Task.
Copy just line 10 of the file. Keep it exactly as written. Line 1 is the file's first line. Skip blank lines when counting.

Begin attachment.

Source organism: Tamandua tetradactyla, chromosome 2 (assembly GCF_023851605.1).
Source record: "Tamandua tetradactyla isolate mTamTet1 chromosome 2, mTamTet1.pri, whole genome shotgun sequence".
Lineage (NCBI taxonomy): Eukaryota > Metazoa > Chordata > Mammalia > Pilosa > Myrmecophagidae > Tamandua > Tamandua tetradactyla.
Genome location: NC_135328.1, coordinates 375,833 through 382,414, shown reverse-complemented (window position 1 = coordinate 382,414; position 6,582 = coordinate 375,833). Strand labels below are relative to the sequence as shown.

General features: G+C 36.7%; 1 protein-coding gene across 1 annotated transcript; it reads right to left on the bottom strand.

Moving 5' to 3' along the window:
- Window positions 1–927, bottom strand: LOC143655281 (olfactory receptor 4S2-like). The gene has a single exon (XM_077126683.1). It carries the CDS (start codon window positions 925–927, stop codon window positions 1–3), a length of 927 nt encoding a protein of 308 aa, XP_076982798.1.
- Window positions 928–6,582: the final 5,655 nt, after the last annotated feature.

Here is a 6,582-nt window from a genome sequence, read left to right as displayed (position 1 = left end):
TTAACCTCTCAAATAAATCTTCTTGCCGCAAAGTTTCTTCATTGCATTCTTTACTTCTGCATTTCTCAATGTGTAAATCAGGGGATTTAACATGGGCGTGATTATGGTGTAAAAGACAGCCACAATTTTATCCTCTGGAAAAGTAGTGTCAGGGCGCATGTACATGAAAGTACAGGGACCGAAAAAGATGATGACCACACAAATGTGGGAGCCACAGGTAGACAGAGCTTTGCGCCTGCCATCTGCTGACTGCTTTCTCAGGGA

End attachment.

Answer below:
TTAACCTCTCAAATAAATCTTCTTGCCGCAAAGTTTCTTCATTGCATTCTTTACTTCTGCATTTCTCAATGTGTAAATCAGGGGATTTAACATGGGCGTGATTATGGTGTAAAAGACAGCCACAATTTTATCCTCTGGAAAAGTAGTGTCAGGGCGCATGTACATGAAAGTACAGGGACCGAAAAAGATGATGACCACACAAATGTGGGAGCCACAGGTAGACAGAGCTTTGCGCCTGCCATCTGCTGACTGCTTTCTCAGGGA